The “Golden Age” from 1945-1972, was an exceptional phase of American history. Looking back upon this era now widely considered to be the epitome of American prosperity, historian Eric Hobsbawm wrote, “Gold glowed more brightly against the dull or dark background of the subsequent decades of crisis.”
The vague, much-repeated promise to recapture the wonders of this era was the foundation of Trump’s winning presidential campaign. Its slogan, “Make America Great Again,” falsely promised a return to the fairy tale past that never existed.
The Golden Age was marked by the explosive economic growth. This was a new kind of economy, one of mass consumption. The right maintained its hold on political power and control throughout most of the world. By the 1960s, it had become clear that capitalism was forging ahead, winning the ideological race and leaving socialism and communism in its dust. Interestingly, the terms “capitalism” and “capitalist” were considered taboo and, therefore, were not widely used in print or in conversation until the late 1970s.
Postwar capitalism cohesively combined economic liberalism and social democracy. Welfare expenditures began to dominate a much greater portion of public expenditure. Under the stabilizing influence of expanding and interventionist welfare states, international rates of manufactured output quadrupled and international trade grew tenfold. The spread of consumer capitalism to Europe led to this exponential growth and increasing interdependence.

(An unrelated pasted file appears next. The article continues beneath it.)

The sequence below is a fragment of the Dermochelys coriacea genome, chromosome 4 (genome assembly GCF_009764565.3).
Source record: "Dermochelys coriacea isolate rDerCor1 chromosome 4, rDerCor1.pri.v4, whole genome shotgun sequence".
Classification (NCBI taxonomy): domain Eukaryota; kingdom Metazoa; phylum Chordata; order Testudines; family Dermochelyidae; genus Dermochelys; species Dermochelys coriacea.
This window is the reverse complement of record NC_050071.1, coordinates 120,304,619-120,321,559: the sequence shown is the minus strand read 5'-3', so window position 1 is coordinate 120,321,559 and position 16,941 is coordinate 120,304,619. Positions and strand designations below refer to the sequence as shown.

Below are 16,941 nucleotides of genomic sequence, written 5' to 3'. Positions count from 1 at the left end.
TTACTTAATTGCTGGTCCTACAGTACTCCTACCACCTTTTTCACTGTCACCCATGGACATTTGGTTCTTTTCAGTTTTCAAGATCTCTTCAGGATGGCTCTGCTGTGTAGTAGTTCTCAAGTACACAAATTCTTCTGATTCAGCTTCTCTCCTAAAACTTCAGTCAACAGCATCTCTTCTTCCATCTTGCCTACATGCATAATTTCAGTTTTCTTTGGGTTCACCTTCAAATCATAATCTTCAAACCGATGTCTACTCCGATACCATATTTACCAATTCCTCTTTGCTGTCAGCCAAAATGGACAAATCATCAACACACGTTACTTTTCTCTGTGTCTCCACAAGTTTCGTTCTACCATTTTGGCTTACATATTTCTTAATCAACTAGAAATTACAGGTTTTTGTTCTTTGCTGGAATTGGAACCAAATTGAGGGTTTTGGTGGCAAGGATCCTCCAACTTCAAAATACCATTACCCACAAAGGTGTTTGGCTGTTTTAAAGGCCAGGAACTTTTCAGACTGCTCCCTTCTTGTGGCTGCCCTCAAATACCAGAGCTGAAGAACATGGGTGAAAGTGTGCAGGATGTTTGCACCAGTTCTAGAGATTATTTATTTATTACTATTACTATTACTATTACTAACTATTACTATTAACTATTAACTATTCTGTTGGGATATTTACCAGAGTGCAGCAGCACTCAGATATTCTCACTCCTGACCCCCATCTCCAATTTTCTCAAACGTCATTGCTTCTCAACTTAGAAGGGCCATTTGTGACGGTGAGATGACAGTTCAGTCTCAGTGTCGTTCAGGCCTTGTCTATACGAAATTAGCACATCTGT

The Golden Age coincided with the culmination of an 8,000 year period in which the vast majority of human beings on the planet had lived directly off the land. Along with this ending came a promising new beginning: the emergence of an increasingly urbanized and industrialized world. The collapse of the peasant class across most the world was dramatic, even more rapid than the dissolution of Europe’s peasantries in the nineteenth century.
Alongside the migration from the countryside to the growing metropolitan areas came a wave of new technologies. This was the dawning of the globalized age of the automobile. Mass production in the style of Ford was extended to new kinds of production, from house construction to junk food. McDonald’s was a postwar success story. Technology spread: telephones, plastics, TVs, computers, and domestic electronics ever decreasing in size and increasing in portability—these things that had formerly been luxuries became part of everyday consumption.
Along with the sharp increase in manufacturing came the unfortunate and unacknowledged by-products of pollution and ecological deterioration. Yet, as Hobsbawm wrote, “The dominant ideology of progress took it for granted that the growing dominion of nature by man was the very measure of humanity’s advance.” Civilization bulldozed through the jungle without showing any mercy or regret. Keep reading…